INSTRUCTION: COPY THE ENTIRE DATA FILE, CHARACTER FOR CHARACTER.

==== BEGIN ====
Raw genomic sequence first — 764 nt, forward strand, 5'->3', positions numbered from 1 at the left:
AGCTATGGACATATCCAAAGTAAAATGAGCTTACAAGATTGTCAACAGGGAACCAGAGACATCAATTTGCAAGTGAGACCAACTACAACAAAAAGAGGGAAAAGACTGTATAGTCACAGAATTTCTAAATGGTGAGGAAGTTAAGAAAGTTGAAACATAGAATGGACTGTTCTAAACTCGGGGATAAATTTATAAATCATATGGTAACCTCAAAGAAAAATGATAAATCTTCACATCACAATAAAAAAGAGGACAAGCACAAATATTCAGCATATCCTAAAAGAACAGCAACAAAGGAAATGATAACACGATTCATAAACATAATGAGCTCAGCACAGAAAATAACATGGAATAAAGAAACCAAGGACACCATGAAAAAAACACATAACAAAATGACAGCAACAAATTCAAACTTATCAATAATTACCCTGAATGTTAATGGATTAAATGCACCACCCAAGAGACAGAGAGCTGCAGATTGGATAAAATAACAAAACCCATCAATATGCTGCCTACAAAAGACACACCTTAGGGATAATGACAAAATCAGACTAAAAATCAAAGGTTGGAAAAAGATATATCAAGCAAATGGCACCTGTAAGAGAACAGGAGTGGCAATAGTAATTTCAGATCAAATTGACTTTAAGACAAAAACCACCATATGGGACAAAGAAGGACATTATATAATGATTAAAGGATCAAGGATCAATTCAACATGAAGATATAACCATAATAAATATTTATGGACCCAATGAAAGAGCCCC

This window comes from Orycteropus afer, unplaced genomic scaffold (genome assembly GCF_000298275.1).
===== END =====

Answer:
Raw genomic sequence first — 764 nt, forward strand, 5'->3', positions numbered from 1 at the left:
AGCTATGGACATATCCAAAGTAAAATGAGCTTACAAGATTGTCAACAGGGAACCAGAGACATCAATTTGCAAGTGAGACCAACTACAACAAAAAGAGGGAAAAGACTGTATAGTCACAGAATTTCTAAATGGTGAGGAAGTTAAGAAAGTTGAAACATAGAATGGACTGTTCTAAACTCGGGGATAAATTTATAAATCATATGGTAACCTCAAAGAAAAATGATAAATCTTCACATCACAATAAAAAAGAGGACAAGCACAAATATTCAGCATATCCTAAAAGAACAGCAACAAAGGAAATGATAACACGATTCATAAACATAATGAGCTCAGCACAGAAAATAACATGGAATAAAGAAACCAAGGACACCATGAAAAAAACACATAACAAAATGACAGCAACAAATTCAAACTTATCAATAATTACCCTGAATGTTAATGGATTAAATGCACCACCCAAGAGACAGAGAGCTGCAGATTGGATAAAATAACAAAACCCATCAATATGCTGCCTACAAAAGACACACCTTAGGGATAATGACAAAATCAGACTAAAAATCAAAGGTTGGAAAAAGATATATCAAGCAAATGGCACCTGTAAGAGAACAGGAGTGGCAATAGTAATTTCAGATCAAATTGACTTTAAGACAAAAACCACCATATGGGACAAAGAAGGACATTATATAATGATTAAAGGATCAAGGATCAATTCAACATGAAGATATAACCATAATAAATATTTATGGACCCAATGAAAGAGCCCC

This window comes from Orycteropus afer, unplaced genomic scaffold (genome assembly GCF_000298275.1).